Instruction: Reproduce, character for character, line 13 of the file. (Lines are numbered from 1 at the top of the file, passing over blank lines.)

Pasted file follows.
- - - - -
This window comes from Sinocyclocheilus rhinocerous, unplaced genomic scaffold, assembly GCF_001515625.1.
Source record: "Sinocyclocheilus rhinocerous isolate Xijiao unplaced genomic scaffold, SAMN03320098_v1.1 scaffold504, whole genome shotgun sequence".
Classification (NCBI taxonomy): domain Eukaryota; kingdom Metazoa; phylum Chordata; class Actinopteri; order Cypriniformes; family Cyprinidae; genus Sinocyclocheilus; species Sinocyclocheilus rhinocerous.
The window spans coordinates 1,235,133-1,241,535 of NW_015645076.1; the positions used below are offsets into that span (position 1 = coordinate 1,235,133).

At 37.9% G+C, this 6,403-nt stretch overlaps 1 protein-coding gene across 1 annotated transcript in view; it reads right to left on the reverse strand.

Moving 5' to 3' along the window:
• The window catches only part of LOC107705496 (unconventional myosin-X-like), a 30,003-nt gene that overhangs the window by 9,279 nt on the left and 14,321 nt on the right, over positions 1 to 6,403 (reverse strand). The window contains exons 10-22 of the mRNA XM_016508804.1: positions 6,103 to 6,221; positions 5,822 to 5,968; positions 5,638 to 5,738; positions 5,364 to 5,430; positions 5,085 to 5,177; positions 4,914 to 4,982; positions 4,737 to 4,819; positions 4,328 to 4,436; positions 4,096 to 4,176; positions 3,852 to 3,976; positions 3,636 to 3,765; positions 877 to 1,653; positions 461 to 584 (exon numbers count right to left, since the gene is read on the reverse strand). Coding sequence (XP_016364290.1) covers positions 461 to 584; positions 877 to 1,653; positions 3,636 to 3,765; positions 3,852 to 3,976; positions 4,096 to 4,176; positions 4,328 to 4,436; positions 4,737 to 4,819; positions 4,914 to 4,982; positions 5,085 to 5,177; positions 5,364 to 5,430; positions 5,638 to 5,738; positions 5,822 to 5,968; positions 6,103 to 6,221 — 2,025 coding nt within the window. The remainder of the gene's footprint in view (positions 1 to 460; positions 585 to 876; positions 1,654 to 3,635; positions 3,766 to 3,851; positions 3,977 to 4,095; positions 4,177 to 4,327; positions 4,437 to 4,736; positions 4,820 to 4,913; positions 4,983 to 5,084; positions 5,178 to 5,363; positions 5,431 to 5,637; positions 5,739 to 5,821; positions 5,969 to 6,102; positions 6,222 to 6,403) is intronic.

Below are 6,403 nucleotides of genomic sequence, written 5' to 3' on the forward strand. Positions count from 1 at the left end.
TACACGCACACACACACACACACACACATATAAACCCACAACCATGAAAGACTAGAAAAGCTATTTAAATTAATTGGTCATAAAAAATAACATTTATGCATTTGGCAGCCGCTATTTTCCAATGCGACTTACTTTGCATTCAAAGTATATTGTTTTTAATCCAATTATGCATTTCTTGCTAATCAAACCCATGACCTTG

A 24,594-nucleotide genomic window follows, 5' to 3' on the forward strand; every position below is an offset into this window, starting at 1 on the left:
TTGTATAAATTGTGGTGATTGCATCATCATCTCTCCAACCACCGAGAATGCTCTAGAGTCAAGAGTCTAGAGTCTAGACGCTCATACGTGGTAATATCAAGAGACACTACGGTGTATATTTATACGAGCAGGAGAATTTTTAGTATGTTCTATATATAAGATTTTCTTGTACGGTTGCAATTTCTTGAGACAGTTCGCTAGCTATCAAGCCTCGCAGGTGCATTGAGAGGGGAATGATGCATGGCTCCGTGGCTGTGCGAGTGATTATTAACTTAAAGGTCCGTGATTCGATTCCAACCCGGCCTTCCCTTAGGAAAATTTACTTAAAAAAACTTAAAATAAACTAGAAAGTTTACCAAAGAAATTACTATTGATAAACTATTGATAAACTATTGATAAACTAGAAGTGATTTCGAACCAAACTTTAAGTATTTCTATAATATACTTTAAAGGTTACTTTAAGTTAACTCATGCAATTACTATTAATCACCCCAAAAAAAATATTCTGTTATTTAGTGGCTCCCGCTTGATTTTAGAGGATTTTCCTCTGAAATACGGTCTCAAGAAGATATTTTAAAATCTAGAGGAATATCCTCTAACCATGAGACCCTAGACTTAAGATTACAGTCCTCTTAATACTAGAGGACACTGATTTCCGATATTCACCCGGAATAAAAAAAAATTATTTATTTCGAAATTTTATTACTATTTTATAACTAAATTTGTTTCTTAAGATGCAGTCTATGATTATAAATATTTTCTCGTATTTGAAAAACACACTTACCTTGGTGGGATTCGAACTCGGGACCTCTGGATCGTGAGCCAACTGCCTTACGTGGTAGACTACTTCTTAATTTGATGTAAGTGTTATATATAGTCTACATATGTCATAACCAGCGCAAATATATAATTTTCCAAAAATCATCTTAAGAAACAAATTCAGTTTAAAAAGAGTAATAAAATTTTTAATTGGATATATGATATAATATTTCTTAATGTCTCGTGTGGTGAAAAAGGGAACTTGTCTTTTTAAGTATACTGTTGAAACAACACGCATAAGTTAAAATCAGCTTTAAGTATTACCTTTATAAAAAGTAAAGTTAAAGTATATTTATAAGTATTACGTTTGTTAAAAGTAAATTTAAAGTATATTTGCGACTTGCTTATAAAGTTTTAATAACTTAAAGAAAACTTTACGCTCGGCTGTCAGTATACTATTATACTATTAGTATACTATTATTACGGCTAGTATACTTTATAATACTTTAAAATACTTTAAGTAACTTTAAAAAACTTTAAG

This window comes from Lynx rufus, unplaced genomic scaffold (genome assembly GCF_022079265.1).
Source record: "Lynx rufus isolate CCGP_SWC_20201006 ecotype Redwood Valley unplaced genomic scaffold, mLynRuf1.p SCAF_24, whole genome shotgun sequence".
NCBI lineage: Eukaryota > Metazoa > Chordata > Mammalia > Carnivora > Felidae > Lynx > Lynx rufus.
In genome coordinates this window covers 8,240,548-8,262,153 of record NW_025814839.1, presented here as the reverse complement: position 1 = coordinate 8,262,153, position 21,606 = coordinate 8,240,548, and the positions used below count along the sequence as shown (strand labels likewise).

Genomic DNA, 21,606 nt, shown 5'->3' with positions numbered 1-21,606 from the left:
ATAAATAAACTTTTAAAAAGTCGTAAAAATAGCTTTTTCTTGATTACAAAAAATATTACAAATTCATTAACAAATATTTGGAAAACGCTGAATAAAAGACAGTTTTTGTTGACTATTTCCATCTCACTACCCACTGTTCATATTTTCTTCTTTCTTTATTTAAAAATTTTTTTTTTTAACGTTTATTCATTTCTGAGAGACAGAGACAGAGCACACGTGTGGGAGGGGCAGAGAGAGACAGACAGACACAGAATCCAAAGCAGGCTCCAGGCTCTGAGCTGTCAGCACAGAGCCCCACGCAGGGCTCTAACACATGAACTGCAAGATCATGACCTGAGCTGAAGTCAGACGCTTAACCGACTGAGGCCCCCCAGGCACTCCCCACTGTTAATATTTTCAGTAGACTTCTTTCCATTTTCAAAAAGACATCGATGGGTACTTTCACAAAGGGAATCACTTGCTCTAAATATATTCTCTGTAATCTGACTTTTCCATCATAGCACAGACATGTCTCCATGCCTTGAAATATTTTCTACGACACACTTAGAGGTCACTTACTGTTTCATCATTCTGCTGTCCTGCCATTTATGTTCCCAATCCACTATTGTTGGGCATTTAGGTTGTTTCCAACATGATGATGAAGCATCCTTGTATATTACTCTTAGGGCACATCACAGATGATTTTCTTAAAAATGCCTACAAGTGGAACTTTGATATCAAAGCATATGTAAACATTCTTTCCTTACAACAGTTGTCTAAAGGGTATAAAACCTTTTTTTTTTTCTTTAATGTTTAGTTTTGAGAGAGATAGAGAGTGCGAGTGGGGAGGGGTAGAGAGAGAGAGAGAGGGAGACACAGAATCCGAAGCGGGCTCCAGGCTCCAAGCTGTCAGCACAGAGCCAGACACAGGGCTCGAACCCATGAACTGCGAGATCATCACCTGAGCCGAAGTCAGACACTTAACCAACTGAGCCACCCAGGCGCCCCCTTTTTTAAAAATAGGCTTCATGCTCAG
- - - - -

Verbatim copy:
Source record: "Lynx rufus isolate CCGP_SWC_20201006 ecotype Redwood Valley unplaced genomic scaffold, mLynRuf1.p SCAF_24, whole genome shotgun sequence".